|Day trip to Listvyanka|
To fill in time on the day before we were leaving for Bolshie Koty, we made the day trip to Listvyanka, also on the lake. It was raining! We took a hard-to-find bus from the centre of Irkustsk.
The drive to Listvyanka was pretty, through miles and miles of conifer forest with odd glimpses of Lake Baikal through the trees. There was mist over the lake which gave it a mysterious air.
The sky was very grey when we arrived. We went into a lakeside restaurant to get some fish to eat. The meal was delicious; a fresh fish bake made with omul, a lake fish a bit like trout in flavour, which only exists in Baikal. We gazed out of the window across the water.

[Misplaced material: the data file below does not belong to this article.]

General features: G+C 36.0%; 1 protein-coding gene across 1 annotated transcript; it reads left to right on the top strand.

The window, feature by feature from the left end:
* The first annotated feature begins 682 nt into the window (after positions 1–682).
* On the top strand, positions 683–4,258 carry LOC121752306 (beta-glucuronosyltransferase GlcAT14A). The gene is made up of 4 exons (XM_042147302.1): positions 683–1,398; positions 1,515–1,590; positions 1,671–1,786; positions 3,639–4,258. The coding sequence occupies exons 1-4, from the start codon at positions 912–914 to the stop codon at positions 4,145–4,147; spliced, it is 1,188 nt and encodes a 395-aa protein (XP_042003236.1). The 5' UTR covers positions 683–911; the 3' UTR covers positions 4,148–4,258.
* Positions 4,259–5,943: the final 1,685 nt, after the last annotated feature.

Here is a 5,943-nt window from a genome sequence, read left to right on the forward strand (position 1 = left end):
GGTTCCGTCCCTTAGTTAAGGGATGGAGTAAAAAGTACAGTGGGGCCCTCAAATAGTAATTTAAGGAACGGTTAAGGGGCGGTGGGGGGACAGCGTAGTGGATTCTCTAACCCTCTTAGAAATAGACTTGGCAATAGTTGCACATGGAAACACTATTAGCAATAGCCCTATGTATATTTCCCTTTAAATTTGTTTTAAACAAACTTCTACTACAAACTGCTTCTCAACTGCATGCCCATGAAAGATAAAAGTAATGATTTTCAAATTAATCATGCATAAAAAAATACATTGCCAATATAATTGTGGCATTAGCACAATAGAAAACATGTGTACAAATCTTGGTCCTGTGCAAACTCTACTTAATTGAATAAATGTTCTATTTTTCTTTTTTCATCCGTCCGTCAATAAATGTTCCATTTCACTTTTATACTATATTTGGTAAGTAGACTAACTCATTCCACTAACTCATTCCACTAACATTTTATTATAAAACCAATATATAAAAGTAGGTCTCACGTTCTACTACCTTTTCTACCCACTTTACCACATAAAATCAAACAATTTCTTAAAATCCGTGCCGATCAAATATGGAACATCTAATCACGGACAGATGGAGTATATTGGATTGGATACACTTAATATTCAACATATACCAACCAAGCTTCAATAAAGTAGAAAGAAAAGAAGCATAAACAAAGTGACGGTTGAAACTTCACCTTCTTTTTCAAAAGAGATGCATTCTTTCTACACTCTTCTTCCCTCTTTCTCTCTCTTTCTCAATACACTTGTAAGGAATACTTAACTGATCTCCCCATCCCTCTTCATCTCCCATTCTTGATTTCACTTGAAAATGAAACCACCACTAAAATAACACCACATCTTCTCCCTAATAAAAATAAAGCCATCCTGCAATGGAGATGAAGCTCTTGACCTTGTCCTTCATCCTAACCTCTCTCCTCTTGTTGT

Lake Baikal holds an incredible 20% of the world’s fresh water; more than all of the American Great Lakes put together. Many of the creatures that live in the water, including the tasty omul, and the Baikal seal, only live there and have no close relations anywhere else. It was an amazing place to be. With that in mind we went for a walk a couple of kilometres along the lake shore, following a nature trail.
Although it had initially seemed complicated and uncertain, when we actually got started our trip to Bolshie Koty turned out to be easy, and a really enjoyable way to spend a couple of days. In fact, when we realised just how beautiful the lake is, and how helpful the people there were, we began to wish we had gone for it earlier and tried to get to Olkhon Island, further up the lake on the north-west shore, and supposedly very remote and beautiful.